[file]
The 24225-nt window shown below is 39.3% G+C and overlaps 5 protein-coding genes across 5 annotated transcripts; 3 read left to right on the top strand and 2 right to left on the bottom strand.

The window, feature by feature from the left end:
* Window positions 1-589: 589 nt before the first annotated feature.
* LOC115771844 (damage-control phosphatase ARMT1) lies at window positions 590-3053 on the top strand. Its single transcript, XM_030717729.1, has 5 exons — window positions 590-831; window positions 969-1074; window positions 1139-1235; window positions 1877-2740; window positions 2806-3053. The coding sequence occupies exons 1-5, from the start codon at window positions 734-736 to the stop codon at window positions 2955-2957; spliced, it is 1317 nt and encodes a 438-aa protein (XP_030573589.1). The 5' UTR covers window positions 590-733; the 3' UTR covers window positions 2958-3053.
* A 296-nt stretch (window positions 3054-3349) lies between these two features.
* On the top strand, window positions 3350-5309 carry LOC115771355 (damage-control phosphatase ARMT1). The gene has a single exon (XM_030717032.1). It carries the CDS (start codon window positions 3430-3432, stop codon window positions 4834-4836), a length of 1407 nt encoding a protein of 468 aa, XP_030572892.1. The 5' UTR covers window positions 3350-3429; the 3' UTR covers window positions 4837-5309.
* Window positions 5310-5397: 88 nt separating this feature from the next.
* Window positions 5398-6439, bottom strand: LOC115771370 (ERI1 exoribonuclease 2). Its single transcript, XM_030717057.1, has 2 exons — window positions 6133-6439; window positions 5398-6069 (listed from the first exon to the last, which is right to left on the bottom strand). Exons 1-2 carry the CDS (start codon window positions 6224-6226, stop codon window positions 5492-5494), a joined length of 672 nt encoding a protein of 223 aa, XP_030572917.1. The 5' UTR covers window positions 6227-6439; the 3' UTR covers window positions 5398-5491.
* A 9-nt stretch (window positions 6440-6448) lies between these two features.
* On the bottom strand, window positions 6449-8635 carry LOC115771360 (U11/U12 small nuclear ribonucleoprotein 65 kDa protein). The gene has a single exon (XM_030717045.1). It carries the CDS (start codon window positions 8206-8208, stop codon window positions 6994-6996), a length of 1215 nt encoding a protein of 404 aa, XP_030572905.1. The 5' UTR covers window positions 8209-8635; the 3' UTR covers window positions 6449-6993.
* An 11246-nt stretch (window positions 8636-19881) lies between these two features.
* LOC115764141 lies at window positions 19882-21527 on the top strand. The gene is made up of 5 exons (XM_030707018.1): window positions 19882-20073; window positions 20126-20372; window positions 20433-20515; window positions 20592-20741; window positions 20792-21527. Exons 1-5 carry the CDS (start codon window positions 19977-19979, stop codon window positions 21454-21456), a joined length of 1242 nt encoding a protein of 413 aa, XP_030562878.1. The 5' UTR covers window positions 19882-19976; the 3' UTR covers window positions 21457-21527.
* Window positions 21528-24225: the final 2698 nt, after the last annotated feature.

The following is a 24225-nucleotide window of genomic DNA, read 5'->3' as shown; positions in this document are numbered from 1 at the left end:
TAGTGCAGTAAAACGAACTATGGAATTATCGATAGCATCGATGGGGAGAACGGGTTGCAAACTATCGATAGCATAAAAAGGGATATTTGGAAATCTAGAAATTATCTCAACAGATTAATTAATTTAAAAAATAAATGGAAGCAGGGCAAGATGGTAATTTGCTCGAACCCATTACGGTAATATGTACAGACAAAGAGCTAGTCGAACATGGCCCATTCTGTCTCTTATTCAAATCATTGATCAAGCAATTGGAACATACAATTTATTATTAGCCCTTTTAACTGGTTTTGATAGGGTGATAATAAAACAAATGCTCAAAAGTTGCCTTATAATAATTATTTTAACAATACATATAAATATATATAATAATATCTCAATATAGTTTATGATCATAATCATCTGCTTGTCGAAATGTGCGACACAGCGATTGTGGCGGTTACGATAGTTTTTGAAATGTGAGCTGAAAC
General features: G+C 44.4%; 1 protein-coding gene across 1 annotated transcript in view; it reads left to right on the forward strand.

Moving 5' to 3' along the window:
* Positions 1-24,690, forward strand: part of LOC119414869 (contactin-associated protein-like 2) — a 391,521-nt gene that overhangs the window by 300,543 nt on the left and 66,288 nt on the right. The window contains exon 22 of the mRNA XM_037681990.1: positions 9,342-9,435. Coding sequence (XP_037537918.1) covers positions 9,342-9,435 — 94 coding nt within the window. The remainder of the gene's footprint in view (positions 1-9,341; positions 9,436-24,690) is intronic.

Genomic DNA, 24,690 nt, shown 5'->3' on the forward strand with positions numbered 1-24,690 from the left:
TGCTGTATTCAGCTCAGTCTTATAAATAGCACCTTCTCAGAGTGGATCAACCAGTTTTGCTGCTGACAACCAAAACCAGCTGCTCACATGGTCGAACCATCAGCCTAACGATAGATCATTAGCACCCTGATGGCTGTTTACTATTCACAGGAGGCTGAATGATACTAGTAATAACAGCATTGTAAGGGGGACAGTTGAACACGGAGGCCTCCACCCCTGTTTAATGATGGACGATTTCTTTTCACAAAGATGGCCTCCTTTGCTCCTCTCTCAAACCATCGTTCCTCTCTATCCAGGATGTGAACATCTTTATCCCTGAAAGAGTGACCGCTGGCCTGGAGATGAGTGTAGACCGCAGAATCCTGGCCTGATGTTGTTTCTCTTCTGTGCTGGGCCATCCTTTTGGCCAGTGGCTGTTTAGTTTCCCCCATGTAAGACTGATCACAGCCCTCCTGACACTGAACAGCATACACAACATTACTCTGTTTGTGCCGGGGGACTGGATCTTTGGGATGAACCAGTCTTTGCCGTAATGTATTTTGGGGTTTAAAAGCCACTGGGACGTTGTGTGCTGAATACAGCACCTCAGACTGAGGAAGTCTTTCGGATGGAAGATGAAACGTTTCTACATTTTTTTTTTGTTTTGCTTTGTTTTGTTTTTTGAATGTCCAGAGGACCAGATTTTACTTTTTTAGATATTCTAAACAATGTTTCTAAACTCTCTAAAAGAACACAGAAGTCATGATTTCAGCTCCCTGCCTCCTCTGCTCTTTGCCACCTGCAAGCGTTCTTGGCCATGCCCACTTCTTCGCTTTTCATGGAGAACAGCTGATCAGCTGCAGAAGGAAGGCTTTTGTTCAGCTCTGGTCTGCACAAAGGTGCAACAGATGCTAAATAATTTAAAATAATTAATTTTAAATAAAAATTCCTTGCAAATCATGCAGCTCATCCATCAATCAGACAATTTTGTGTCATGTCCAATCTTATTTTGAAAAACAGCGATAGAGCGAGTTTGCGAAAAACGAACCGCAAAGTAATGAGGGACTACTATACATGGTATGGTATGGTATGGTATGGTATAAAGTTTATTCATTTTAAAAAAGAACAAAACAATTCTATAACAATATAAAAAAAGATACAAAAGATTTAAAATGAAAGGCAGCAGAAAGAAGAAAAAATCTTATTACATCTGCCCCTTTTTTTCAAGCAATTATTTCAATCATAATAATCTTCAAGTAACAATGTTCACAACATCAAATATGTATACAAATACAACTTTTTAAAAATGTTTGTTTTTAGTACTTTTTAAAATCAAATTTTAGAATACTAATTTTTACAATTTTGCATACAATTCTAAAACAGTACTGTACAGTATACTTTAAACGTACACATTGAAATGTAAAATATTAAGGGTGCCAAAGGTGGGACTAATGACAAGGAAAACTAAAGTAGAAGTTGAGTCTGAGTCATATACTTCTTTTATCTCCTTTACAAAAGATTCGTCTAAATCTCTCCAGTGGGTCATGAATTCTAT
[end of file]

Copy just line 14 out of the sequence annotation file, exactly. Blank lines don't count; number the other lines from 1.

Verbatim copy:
The following is a 24225-nucleotide window of genomic DNA, read 5'->3' as shown; positions in this document are numbered from 1 at the left end: